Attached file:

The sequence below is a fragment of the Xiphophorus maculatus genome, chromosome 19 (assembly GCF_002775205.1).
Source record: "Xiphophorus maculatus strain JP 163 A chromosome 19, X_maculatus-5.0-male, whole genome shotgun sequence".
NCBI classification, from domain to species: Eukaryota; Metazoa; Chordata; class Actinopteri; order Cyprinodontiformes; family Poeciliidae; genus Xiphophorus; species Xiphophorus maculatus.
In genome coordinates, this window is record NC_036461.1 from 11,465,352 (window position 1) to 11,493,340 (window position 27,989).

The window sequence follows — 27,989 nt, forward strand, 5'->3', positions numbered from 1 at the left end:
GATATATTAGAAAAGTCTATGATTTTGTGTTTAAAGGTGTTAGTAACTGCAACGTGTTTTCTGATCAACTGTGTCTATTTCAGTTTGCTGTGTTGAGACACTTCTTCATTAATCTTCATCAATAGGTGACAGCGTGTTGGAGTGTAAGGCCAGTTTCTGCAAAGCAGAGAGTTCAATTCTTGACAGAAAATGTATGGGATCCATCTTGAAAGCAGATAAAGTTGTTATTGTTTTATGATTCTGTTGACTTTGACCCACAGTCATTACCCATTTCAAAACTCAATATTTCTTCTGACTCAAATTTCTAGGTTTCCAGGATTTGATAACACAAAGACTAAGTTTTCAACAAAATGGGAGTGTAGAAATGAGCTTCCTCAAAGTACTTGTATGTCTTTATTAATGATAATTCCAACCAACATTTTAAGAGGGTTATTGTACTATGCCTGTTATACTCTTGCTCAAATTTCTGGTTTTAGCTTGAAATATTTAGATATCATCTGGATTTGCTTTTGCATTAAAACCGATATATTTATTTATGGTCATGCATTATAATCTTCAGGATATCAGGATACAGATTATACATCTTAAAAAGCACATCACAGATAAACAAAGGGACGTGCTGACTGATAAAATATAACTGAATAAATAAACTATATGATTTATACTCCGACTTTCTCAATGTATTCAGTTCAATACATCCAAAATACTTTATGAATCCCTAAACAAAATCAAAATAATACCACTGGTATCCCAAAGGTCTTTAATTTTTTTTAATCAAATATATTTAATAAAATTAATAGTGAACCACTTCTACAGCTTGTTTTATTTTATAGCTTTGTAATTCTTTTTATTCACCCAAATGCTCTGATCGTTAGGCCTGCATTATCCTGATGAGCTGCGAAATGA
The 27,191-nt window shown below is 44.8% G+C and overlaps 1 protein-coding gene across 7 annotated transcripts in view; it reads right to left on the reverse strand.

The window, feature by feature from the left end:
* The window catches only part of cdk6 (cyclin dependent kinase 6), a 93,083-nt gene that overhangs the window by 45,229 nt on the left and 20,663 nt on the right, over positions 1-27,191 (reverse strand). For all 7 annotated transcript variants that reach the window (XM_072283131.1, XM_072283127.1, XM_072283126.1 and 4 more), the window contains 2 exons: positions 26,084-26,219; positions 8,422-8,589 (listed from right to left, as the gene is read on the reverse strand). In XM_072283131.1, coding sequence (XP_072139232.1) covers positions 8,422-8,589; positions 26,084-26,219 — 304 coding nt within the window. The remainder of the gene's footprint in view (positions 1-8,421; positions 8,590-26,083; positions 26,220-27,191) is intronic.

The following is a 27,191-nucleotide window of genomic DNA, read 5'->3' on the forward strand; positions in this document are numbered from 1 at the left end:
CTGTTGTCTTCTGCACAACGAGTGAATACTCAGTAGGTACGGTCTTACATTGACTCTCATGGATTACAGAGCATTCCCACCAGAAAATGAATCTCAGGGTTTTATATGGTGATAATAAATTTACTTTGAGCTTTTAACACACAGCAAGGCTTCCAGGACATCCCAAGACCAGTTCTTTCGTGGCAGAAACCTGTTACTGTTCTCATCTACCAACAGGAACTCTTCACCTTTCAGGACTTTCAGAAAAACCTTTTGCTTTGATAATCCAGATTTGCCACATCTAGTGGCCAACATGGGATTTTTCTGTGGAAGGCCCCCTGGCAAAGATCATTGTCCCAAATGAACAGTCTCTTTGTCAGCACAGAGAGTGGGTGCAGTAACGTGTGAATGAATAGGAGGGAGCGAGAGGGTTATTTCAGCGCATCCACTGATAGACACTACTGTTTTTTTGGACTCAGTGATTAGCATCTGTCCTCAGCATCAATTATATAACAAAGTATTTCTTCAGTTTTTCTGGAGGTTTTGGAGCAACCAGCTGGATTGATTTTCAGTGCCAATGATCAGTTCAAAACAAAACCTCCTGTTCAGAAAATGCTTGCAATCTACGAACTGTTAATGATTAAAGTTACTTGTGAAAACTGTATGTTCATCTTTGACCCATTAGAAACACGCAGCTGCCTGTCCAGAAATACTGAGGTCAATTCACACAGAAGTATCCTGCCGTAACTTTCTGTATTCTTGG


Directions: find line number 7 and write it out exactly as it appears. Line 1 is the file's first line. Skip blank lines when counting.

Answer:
The 27,191-nt window shown below is 44.8% G+C and overlaps 1 protein-coding gene across 7 annotated transcripts in view; it reads right to left on the reverse strand.